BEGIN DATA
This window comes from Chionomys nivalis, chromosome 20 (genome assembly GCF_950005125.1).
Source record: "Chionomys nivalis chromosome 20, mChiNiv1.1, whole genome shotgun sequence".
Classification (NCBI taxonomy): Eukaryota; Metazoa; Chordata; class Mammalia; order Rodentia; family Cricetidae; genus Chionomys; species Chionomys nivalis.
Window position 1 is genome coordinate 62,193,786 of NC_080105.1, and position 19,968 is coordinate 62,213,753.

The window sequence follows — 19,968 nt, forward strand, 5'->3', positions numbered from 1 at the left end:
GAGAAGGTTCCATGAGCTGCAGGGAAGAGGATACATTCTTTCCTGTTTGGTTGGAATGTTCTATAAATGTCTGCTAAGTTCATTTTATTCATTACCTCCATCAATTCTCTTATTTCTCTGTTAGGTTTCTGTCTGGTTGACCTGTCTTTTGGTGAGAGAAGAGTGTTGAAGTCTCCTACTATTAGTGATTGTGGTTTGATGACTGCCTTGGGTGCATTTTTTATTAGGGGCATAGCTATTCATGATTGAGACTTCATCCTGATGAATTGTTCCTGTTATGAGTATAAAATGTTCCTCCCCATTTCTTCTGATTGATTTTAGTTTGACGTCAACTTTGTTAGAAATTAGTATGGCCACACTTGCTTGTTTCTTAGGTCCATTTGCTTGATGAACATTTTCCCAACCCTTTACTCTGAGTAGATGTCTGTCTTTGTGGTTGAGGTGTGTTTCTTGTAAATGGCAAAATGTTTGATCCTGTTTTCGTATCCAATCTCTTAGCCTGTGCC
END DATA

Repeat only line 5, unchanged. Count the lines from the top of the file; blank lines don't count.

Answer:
The window sequence follows — 19,968 nt, forward strand, 5'->3', positions numbered from 1 at the left end: